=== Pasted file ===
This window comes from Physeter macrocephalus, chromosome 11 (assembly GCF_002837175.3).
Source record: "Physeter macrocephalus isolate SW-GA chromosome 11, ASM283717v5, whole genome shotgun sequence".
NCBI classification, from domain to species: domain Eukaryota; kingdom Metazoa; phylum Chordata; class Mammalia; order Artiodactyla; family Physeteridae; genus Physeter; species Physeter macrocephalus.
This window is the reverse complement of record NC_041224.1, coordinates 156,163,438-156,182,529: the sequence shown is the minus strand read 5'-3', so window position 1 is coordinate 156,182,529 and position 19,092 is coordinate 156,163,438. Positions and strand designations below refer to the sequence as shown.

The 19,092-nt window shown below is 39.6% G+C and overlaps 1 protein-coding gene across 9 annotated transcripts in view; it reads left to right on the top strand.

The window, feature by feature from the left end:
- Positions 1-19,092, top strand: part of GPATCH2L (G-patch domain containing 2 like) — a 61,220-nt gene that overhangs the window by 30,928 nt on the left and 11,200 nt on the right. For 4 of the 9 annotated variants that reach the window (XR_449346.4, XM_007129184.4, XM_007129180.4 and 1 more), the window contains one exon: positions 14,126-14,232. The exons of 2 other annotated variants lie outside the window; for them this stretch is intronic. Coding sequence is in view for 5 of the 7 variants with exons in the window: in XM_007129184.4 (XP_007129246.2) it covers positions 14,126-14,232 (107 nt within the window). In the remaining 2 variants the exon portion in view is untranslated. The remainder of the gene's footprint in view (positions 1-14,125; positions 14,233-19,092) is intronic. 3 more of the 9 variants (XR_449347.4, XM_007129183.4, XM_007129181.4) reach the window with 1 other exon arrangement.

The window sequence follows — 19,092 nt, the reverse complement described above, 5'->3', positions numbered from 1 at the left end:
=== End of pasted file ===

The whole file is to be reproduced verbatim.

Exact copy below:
This window comes from Physeter macrocephalus, chromosome 11 (assembly GCF_002837175.3).
Source record: "Physeter macrocephalus isolate SW-GA chromosome 11, ASM283717v5, whole genome shotgun sequence".
NCBI classification, from domain to species: domain Eukaryota; kingdom Metazoa; phylum Chordata; class Mammalia; order Artiodactyla; family Physeteridae; genus Physeter; species Physeter macrocephalus.
This window is the reverse complement of record NC_041224.1, coordinates 156,163,438-156,182,529: the sequence shown is the minus strand read 5'-3', so window position 1 is coordinate 156,182,529 and position 19,092 is coordinate 156,163,438. Positions and strand designations below refer to the sequence as shown.

The 19,092-nt window shown below is 39.6% G+C and overlaps 1 protein-coding gene across 9 annotated transcripts in view; it reads left to right on the top strand.

The window, feature by feature from the left end:
- Positions 1-19,092, top strand: part of GPATCH2L (G-patch domain containing 2 like) — a 61,220-nt gene that overhangs the window by 30,928 nt on the left and 11,200 nt on the right. For 4 of the 9 annotated variants that reach the window (XR_449346.4, XM_007129184.4, XM_007129180.4 and 1 more), the window contains one exon: positions 14,126-14,232. The exons of 2 other annotated variants lie outside the window; for them this stretch is intronic. Coding sequence is in view for 5 of the 7 variants with exons in the window: in XM_007129184.4 (XP_007129246.2) it covers positions 14,126-14,232 (107 nt within the window). In the remaining 2 variants the exon portion in view is untranslated. The remainder of the gene's footprint in view (positions 1-14,125; positions 14,233-19,092) is intronic. 3 more of the 9 variants (XR_449347.4, XM_007129183.4, XM_007129181.4) reach the window with 1 other exon arrangement.

The window sequence follows — 19,092 nt, the reverse complement described above, 5'->3', positions numbered from 1 at the left end: